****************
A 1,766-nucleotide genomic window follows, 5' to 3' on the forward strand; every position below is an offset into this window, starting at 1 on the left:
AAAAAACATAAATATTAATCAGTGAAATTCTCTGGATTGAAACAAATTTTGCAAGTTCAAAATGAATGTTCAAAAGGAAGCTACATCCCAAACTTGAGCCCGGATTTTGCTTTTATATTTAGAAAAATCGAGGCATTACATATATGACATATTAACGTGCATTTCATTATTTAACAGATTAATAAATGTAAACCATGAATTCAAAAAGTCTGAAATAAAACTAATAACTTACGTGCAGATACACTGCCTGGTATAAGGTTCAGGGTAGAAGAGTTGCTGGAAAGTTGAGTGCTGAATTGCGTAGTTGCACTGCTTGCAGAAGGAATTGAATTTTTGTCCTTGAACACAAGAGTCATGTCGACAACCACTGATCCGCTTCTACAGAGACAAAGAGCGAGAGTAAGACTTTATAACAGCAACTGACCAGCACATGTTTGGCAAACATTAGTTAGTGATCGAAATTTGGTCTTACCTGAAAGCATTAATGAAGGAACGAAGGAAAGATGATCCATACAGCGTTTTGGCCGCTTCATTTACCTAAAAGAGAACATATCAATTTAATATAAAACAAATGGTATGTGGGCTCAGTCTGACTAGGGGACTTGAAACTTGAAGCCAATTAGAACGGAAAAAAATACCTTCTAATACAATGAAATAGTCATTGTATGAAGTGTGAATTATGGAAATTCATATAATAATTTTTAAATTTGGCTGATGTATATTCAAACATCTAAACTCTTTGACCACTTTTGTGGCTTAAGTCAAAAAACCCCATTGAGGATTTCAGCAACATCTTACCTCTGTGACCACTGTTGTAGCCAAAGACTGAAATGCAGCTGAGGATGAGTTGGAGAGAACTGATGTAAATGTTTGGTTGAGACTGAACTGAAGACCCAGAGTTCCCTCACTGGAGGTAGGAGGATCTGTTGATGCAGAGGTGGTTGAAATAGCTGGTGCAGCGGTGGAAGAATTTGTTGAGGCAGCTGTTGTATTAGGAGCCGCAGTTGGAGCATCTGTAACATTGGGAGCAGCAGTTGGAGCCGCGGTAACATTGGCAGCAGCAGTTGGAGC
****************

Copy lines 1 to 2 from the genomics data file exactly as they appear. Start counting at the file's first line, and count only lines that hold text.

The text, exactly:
A 1,766-nucleotide genomic window follows, 5' to 3' on the forward strand; every position below is an offset into this window, starting at 1 on the left:
AAAAAACATAAATATTAATCAGTGAAATTCTCTGGATTGAAACAAATTTTGCAAGTTCAAAATGAATGTTCAAAAGGAAGCTACATCCCAAACTTGAGCCCGGATTTTGCTTTTATATTTAGAAAAATCGAGGCATTACATATATGACATATTAACGTGCATTTCATTATTTAACAGATTAATAAATGTAAACCATGAATTCAAAAAGTCTGAAATAAAACTAATAACTTACGTGCAGATACACTGCCTGGTATAAGGTTCAGGGTAGAAGAGTTGCTGGAAAGTTGAGTGCTGAATTGCGTAGTTGCACTGCTTGCAGAAGGAATTGAATTTTTGTCCTTGAACACAAGAGTCATGTCGACAACCACTGATCCGCTTCTACAGAGACAAAGAGCGAGAGTAAGACTTTATAACAGCAACTGACCAGCACATGTTTGGCAAACATTAGTTAGTGATCGAAATTTGGTCTTACCTGAAAGCATTAATGAAGGAACGAAGGAAAGATGATCCATACAGCGTTTTGGCCGCTTCATTTACCTAAAAGAGAACATATCAATTTAATATAAAACAAATGGTATGTGGGCTCAGTCTGACTAGGGGACTTGAAACTTGAAGCCAATTAGAACGGAAAAAAATACCTTCTAATACAATGAAATAGTCATTGTATGAAGTGTGAATTATGGAAATTCATATAATAATTTTTAAATTTGGCTGATGTATATTCAAACATCTAAACTCTTTGACCACTTTTGTGGCTTAAGTCAAAAAACCCCATTGAGGATTTCAGCAACATCTTACCTCTGTGACCACTGTTGTAGCCAAAGACTGAAATGCAGCTGAGGATGAGTTGGAGAGAACTGATGTAAATGTTTGGTTGAGACTGAACTGAAGACCCAGAGTTCCCTCACTGGAGGTAGGAGGATCTGTTGATGCAGAGGTGGTTGAAATAGCTGGTGCAGCGGTGGAAGAATTTGTTGAGGCAGCTGTTGTATTAGGAGCCGCAGTTGGAGCATCTGTAACATTGGGAGCAGCAGTTGGAGCCGCGGTAACATTGGCAGCAGCAGTTGGAGC